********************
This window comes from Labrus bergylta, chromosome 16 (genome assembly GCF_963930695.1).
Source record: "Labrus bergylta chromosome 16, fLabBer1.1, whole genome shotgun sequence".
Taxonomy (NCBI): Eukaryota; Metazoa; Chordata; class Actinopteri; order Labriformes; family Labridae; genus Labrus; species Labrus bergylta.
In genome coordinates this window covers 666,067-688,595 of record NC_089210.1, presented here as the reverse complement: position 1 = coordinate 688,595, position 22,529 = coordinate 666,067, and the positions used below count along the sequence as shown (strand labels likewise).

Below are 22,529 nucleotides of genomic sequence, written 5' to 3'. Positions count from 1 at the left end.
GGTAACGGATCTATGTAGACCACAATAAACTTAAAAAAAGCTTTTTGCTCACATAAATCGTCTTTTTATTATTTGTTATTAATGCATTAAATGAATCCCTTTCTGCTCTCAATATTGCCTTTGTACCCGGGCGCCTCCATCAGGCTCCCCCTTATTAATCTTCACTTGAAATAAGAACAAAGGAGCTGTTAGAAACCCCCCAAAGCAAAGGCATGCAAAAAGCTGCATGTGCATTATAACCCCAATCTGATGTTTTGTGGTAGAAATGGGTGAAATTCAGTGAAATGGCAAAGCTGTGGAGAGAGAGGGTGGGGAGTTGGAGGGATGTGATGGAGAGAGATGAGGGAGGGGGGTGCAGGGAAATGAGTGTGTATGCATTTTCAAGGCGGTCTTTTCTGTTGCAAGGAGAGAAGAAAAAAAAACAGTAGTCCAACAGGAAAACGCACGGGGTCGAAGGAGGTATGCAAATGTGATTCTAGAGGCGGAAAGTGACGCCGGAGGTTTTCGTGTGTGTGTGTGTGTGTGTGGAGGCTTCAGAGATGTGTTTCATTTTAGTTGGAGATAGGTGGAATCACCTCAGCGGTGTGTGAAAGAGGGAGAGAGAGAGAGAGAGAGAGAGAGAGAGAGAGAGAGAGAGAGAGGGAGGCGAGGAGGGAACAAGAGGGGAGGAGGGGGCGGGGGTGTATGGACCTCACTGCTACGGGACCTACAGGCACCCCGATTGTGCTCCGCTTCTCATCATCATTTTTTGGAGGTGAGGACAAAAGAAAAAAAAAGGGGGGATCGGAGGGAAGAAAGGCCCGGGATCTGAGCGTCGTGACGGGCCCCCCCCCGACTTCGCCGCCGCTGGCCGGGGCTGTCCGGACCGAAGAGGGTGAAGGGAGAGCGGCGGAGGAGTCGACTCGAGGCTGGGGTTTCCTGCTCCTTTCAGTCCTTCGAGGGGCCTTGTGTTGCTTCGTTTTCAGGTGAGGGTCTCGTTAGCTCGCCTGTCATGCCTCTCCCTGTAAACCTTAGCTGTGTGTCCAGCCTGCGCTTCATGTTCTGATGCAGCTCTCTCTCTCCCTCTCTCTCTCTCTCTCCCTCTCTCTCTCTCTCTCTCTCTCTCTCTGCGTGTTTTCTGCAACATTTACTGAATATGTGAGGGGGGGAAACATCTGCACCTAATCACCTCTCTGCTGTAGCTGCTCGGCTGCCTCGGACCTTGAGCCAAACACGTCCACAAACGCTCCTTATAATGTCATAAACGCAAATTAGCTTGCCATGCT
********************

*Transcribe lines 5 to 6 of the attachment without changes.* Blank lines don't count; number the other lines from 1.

Below are 22,529 nucleotides of genomic sequence, written 5' to 3'. Positions count from 1 at the left end.
GGTAACGGATCTATGTAGACCACAATAAACTTAAAAAAAGCTTTTTGCTCACATAAATCGTCTTTTTATTATTTGTTATTAATGCATTAAATGAATCCCTTTCTGCTCTCAATATTGCCTTTGTACCCGGGCGCCTCCATCAGGCTCCCCCTTATTAATCTTCACTTGAAATAAGAACAAAGGAGCTGTTAGAAACCCCCCAAAGCAAAGGCATGCAAAAAGCTGCATGTGCATTATAACCCCAATCTGATGTTTTGTGGTAGAAATGGGTGAAATTCAGTGAAATGGCAAAGCTGTGGAGAGAGAGGGTGGGGAGTTGGAGGGATGTGATGGAGAGAGATGAGGGAGGGGGGTGCAGGGAAATGAGTGTGTATGCATTTTCAAGGCGGTCTTTTCTGTTGCAAGGAGAGAAGAAAAAAAAACAGTAGTCCAACAGGAAAACGCACGGGGTCGAAGGAGGTATGCAAATGTGATTCTAGAGGCGGAAAGTGACGCCGGAGGTTTTCGTGTGTGTGTGTGTGTGTGTGGAGGCTTCAGAGATGTGTTTCATTTTAGTTGGAGATAGGTGGAATCACCTCAGCGGTGTGTGAAAGAGGGAGAGAGAGAGAGAGAGAGAGAGAGAGAGAGAGAGAGAGAGAGAGGGAGGCGAGGAGGGAACAAGAGGGGAGGAGGGGGCGGGGGTGTATGGACCTCACTGCTACGGGACCTACAGGCACCCCGATTGTGCTCCGCTTCTCATCATCATTTTTTGGAGGTGAGGACAAAAGAAAAAAAAAGGGGGGATCGGAGGGAAGAAAGGCCCGGGATCTGAGCGTCGTGACGGGCCCCCCCCCGACTTCGCCGCCGCTGGCCGGGGCTGTCCGGACCGAAGAGGGTGAAGGGAGAGCGGCGGAGGAGTCGACTCGAGGCTGGGGTTTCCTGCTCCTTTCAGTCCTTCGAGGGGCCTTGTGTTGCTTCGTTTTCAGGTGAGGGTCTCGTTAGCTCGCCTGTCATGCCTCTCCCTGTAAACCTTAGCTGTGTGTCCAGCCTGCGCTTCATGTTCTGATGCAGCTCTCTCTCTCCCTCTCTCTCTCTCTCTCCCTCTCTCTCTCTCTCTCTCTCTCTCTCTGCGTGTTTTCTGCAACATTTACTGAATATGTGAGGGGGGGAAACATCTGCACCTAATCACCTCTCTGCTGTAGCTGCTCGGCTGCCTCGGACCTTGAGCCAAACACGTCCACAAACGCTCCTTATAATGTCATAAACGCAAATTAGCTTGCCATGCT